this installing a Linux OS onto a Flash Drive that is not a live ISO was an honest endeavor for myself, so I too seen that this OP wanted to do what I had already accomplished and thought is a normal thought. So I posted what I have worked out in order to do so. Have a full blown Linux Operating System on a USB Stick. it may not be the norm, but Linux is not the norm either, it is free software. In a world that thrives on greed for money to show ones status as a human being. That is twisted logic. Not wanting an Operating System on a USB Stick.


It doesn't matter what one reads into what the OP posted because that is what was done. You took it as face value, as I did. He wanted to know how to install Linux onto a USB Stick and he got what he asked for. Links to how to install Linux On USB Stick.

the fact the OP stated he did not have any more HDD space is irrelevant to the question he asked. If the OP actually wanted to know how to add another HDD to what he already has, or start fresh with a bigger Hard Drive, then he should have asked that instead.


As the OP did not. One then would be in good standing to assume he knows what he is talking about. As you and I did. Regardless of his motivations to ask how to do this. To assume he needs to just install another Hard drive when He asked how to install an OS to a USB Stick. To fix his problem, maybe a true statement. But it is not answering the original question he asked regardless if the OP is out of space or his toast in burning in the toaster. That is just added inlrelevent information to the orginal question.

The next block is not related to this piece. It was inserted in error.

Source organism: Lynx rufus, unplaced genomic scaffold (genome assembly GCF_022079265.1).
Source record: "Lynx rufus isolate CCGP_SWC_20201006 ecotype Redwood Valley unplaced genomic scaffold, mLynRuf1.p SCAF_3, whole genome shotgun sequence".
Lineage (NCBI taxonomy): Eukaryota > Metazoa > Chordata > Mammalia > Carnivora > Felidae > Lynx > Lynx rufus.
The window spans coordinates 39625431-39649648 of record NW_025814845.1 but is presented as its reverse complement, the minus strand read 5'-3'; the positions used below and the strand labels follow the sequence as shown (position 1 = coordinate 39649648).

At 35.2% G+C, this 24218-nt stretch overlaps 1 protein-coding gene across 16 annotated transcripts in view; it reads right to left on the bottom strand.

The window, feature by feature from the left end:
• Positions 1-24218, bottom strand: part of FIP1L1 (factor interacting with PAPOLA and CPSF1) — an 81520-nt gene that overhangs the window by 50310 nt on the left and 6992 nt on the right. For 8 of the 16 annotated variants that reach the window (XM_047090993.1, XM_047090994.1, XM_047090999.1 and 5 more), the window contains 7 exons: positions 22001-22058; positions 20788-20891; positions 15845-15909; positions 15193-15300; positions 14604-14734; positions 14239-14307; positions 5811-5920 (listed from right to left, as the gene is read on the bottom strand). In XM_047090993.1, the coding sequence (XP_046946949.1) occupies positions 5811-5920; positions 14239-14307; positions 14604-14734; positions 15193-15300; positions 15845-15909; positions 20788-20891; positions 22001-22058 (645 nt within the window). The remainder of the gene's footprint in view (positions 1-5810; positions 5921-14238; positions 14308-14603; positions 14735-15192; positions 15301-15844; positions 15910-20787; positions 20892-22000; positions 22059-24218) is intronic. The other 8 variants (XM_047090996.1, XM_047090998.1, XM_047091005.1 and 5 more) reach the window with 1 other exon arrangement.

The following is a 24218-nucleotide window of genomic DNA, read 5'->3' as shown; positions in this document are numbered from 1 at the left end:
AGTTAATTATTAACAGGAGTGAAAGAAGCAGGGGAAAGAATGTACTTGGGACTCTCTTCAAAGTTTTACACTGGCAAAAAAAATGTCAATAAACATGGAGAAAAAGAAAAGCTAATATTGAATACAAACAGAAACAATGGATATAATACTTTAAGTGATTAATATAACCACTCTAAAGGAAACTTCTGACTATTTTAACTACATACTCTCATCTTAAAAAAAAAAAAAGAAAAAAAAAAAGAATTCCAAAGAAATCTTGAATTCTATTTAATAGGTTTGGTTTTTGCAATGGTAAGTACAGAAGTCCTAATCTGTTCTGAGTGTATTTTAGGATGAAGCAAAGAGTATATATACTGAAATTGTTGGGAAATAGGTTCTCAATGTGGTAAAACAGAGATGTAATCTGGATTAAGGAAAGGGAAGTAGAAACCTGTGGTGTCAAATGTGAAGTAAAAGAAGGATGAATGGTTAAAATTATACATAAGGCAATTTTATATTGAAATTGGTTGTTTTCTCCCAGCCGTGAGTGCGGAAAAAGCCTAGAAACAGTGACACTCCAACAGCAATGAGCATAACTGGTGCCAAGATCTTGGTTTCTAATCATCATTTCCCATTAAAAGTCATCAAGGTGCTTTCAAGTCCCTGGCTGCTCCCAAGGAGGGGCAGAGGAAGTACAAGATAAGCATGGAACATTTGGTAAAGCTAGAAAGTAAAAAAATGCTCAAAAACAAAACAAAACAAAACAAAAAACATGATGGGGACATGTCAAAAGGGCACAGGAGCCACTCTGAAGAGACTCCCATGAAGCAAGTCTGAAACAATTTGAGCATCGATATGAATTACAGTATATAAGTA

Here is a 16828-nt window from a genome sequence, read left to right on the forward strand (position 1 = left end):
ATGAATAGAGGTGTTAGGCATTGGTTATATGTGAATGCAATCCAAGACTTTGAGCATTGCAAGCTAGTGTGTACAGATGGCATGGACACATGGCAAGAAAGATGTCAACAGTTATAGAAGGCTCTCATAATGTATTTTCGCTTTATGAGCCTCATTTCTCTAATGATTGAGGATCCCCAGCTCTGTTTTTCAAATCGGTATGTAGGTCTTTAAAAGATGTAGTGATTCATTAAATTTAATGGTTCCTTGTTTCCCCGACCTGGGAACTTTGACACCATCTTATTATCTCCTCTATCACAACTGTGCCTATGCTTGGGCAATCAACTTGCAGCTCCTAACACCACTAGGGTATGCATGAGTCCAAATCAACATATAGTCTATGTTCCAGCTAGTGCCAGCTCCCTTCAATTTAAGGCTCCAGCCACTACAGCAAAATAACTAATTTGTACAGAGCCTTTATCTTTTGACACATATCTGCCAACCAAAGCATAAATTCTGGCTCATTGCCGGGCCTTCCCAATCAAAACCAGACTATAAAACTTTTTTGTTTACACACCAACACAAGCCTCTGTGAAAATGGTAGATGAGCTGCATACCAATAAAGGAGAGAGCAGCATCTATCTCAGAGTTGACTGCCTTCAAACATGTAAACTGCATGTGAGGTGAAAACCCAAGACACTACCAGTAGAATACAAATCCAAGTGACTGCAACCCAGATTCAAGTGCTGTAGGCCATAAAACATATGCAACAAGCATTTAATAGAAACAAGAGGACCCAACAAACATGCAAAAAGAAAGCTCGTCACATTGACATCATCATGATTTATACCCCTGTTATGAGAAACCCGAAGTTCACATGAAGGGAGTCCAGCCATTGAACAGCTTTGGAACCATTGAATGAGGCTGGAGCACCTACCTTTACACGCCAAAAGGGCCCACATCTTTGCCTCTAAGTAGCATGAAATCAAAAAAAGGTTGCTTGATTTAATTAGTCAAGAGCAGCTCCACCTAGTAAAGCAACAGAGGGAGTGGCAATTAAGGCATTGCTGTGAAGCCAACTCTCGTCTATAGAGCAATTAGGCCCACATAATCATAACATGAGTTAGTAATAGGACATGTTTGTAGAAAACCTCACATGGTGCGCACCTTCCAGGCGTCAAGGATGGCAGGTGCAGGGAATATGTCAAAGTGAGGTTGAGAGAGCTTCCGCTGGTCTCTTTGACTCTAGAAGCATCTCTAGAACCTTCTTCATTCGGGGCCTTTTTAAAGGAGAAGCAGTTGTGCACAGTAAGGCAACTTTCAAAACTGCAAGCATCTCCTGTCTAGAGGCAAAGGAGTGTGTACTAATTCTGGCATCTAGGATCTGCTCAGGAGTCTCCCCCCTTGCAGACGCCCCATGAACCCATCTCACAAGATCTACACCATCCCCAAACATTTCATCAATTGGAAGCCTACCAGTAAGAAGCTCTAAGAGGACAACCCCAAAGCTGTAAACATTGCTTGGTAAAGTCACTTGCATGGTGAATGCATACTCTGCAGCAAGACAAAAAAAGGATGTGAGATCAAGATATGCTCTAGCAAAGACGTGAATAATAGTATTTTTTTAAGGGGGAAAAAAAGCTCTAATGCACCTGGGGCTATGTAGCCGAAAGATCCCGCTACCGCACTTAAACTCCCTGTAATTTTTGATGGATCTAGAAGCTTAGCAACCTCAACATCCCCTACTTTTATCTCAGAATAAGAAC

Quote:
I'm a new newbe. I'm trying to install Mint on a flash drive, but I keep getting the 'no root file is defined". Could someone help as I'm lost on the page?
That clearly indicates he is trying to install MINT on a Flash Drive but is having trouble doing so, and is asking for assistants to do so.

Regardless if it is "normal" or not.

as we see here the OP reiterates that yes this is what he is attempting to do.

Quote:
I'm trying to create a flash drive to run Linux mint 17.3. The Official Guides don't tell me how to put it on a flash drive. It didn't like my fat32 format. After playing around with "something else", I finally got it installed. To be true full, I don't know how I got installed without destroying my HD. Anyway, many thanks.